Corporate Banner
Satellite Banner
Cell Culture
Scientific Community
 
Become a Member | Sign in
Home>Events>This Event
  Events - June 2013


EMBO | EMBL Symposium: Cardiac Biology: From Development to Regenerative Medicine

07 Jun 2013 - 10 Jun 2013 - EMBL Heidelberg, Germany



Bookmark and Share


Regenerative medicine is a prime example of the interdisciplinary trend in contemporary biomedical research, incorporating developmental and stem cell biology, biomaterials and tissue engineering, gene and cell therapeutic approaches. The science underpinning recent advances in tissue repair has already provided significant clinical outcomes in many organ systems, yet the challenges facing regeneration of the cardiovascular system are particularly complex. The mature mammalian heart is particularly refractory to recovery after insult, mysteriously losing the robust cardiac regenerative capacity of the embryo, which is retained by other species into adulthood.

This conference will cover recent discoveries in cardiac developmental biology, compare cardiac systems across the evolutionary spectrum, and explore the fundamental barriers to cardiac self-renewal in the clinical context. International specialists will share their latest work in this challenging field, focusing on the interface of basic and translational research.

Topics

Heart development and evolution

Cardiovascular disease

Heart regenerative strategies

Therapeutic approaches 

Who should attend: 

Developmental Biologists

Cardiac Biologists

Cardiologists

Cardiothoraric Surgeons

Pediatric Cardiologists



Further information
Scientific News
The Rise of 3D Cell Culture and in vitro Model Systems for Drug Discovery and Toxicology
An overview of the current technology and the challenges and benefits over 2D cell culture models plus some of the latest advances relating to human health research.
A Boost for Regenerative Medicine
Growing tissues and organs in the lab for transplantation into patients could become easier after scientists discovered an effective way to produce three-dimensional networks of blood vessels, vital for tissue survival yet a current stumbling block in regenerative medicine.
Bio-Mimicry Method For Preparing & Labeling Stem Cells Developed
Method allows researchers to prepare mesenchymal stem cells and monitor them using MRI.
Stem Cell Advance Could Be Key Step Toward Treating Deadly Blood Diseases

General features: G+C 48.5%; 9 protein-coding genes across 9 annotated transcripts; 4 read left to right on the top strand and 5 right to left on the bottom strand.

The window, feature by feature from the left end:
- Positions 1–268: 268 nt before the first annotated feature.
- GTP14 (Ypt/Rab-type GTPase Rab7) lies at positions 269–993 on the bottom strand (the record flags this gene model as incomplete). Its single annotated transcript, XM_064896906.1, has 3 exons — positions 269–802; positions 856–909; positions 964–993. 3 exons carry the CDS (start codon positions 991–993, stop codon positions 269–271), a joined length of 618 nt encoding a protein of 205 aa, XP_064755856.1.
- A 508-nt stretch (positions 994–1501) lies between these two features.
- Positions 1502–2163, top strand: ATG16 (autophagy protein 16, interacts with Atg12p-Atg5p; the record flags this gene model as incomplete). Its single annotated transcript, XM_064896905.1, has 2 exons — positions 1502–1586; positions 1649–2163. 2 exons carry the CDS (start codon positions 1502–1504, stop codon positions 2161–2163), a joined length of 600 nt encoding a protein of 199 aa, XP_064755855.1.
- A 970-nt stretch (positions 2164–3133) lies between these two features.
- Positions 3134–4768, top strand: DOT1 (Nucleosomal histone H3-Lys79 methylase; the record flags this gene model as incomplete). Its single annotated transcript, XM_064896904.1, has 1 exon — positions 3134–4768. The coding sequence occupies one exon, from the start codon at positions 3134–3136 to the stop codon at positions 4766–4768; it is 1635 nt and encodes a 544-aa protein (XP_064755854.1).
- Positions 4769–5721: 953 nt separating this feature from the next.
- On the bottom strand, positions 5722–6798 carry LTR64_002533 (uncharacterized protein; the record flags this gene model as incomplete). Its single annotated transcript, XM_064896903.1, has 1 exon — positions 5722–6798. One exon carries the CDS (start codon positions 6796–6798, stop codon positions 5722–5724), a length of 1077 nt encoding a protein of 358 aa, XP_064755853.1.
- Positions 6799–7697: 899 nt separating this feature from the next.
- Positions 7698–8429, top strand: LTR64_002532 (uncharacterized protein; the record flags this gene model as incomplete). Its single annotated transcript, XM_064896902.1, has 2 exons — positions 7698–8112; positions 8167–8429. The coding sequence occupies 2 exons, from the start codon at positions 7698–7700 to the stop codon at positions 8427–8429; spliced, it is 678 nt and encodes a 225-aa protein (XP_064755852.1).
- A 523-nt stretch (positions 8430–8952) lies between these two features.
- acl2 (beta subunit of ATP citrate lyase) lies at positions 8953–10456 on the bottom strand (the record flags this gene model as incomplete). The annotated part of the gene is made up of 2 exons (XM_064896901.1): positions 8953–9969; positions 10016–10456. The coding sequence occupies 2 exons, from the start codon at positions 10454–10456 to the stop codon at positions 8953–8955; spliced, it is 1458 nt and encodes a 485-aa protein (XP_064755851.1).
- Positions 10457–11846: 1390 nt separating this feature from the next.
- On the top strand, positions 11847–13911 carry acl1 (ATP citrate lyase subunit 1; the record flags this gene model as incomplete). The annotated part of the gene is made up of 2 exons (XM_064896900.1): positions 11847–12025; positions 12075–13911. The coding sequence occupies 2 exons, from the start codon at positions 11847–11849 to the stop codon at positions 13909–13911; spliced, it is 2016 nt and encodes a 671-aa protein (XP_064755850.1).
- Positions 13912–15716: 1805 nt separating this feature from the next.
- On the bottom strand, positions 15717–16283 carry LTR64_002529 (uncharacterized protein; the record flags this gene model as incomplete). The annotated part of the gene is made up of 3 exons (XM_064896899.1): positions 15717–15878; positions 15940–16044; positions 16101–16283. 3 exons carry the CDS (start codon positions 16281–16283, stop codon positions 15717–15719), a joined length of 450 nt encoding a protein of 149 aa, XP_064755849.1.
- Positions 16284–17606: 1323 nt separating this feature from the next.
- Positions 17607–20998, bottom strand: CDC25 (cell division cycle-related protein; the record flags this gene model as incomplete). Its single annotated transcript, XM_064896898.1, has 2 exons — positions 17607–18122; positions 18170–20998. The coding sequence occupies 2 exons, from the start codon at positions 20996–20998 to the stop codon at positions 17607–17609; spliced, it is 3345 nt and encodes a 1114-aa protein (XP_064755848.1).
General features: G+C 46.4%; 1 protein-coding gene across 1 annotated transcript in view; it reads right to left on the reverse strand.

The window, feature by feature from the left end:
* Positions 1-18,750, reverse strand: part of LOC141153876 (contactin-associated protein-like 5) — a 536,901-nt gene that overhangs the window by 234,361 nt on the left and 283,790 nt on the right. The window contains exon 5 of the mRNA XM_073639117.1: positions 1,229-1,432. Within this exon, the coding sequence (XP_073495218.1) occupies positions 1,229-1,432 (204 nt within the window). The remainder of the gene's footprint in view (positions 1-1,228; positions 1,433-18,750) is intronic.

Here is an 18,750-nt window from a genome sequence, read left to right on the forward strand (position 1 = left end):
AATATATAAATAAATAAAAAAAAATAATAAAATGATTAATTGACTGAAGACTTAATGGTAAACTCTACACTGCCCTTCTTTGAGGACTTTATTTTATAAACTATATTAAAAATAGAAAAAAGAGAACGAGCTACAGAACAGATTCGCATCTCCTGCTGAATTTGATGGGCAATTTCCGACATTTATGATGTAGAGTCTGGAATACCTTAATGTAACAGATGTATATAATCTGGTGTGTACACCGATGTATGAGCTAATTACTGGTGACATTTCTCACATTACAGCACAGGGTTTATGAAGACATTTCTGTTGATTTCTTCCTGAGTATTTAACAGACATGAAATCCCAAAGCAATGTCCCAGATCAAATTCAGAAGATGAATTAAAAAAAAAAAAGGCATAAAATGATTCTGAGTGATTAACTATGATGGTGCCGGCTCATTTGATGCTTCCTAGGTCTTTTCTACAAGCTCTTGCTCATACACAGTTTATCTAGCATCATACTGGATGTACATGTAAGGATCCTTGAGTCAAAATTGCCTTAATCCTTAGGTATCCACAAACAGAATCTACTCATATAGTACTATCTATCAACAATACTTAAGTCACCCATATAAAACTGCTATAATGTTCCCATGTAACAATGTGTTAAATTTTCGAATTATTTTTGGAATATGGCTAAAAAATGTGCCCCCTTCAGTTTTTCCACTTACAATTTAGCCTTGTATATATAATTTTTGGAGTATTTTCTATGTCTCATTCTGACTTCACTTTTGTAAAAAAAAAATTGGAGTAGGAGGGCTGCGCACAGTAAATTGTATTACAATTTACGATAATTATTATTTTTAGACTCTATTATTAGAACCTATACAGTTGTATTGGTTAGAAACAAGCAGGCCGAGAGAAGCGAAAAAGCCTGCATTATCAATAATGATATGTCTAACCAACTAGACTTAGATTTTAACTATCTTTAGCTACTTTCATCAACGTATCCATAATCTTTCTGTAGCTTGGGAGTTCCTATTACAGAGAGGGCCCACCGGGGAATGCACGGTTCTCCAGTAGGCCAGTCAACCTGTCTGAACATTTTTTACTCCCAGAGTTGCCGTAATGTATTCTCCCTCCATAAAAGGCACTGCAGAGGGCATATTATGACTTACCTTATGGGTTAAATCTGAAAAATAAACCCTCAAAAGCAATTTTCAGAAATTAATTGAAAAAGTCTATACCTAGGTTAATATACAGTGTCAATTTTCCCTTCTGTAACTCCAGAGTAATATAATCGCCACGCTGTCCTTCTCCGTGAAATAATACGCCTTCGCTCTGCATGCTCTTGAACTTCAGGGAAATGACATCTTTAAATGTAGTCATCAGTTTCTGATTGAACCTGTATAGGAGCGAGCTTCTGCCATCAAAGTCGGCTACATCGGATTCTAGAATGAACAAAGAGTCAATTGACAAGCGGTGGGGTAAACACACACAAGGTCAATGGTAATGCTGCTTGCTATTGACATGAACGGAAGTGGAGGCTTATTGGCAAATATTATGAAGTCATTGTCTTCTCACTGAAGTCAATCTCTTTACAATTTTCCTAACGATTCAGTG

UCLA scientists get closer to creating blood stem cells in the lab.
Harnessing Engineered Slippery Surfaces For Tissue Repair
A new method could facilitate the transfer of intact regenerating cell sheets from the culture dish to damaged tissues in patients.
Brazilian Zika Virus Strain Causes Birth Defects in Experimental Models
First direct experimental proof of causal effect, researchers say.
Gut Model HuMiX Works Like the Real Thing
Developed by scientists at the Luxembourg Centre for Systems Biology, the “Human Microbial Cross-talk” model is representative of the actual conditions and processes that occur within our intestines.
'Kidney on a Chip' Facilitates Safer Drug Dosing
University of Michigan researchers have used a "kidney on a chip" device to mimic the flow of medication through human kidneys and measure its effect on kidney cells.
New Method Allows First Look At Embryo Implantation
Researchers at The Rockefeller University develop a method that shows the molecular and cellular processes that occur up to day 14 after fertilization.
Detecting Nano Amounts In Environmental Samples
The NanoUmwelt project is developing a technique that can detect nanomaterials in a variety of environmental samples.
Scroll Up
Scroll Down
SELECTBIO

SELECTBIO Market Reports
Go to LabTube
Go to eposters
 
Access to the latest scientific news
Exclusive articles
Upload and share your posters on ePosters
Latest presentations and webinars
View a library of 1,800+ scientific and medical posters
3,100+ scientific and medical posters
A library of 2,500+ scientific videos on LabTube
4,500+ scientific videos
Close
Premium CrownJOIN TECHNOLOGY NETWORKS PREMIUM FOR FREE!